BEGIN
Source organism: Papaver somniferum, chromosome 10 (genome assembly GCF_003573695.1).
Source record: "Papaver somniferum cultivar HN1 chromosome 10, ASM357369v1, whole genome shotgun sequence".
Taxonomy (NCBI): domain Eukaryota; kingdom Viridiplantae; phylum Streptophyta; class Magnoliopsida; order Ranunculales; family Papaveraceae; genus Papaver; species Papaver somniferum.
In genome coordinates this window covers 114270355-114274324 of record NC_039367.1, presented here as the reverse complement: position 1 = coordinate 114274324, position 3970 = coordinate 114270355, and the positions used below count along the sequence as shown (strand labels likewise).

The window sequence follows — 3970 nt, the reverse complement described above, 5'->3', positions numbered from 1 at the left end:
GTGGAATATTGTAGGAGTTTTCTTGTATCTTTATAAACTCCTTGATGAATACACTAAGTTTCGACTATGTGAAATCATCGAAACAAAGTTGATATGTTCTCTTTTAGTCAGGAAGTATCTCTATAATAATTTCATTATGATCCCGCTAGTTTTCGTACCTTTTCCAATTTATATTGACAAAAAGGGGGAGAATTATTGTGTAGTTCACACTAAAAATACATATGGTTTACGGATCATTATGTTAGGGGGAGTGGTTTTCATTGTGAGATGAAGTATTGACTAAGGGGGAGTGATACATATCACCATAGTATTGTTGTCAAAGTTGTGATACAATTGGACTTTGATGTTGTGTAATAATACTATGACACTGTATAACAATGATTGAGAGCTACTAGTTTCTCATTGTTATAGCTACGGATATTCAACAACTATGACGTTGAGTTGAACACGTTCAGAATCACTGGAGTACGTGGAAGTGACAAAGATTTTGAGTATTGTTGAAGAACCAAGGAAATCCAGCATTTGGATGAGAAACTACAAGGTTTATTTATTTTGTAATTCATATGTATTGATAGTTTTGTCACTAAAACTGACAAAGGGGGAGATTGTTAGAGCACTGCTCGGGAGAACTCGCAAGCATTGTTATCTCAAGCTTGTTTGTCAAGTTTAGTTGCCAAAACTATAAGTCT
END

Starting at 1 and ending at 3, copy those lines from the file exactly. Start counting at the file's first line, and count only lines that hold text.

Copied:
Source organism: Papaver somniferum, chromosome 10 (genome assembly GCF_003573695.1).
Source record: "Papaver somniferum cultivar HN1 chromosome 10, ASM357369v1, whole genome shotgun sequence".
Taxonomy (NCBI): domain Eukaryota; kingdom Viridiplantae; phylum Streptophyta; class Magnoliopsida; order Ranunculales; family Papaveraceae; genus Papaver; species Papaver somniferum.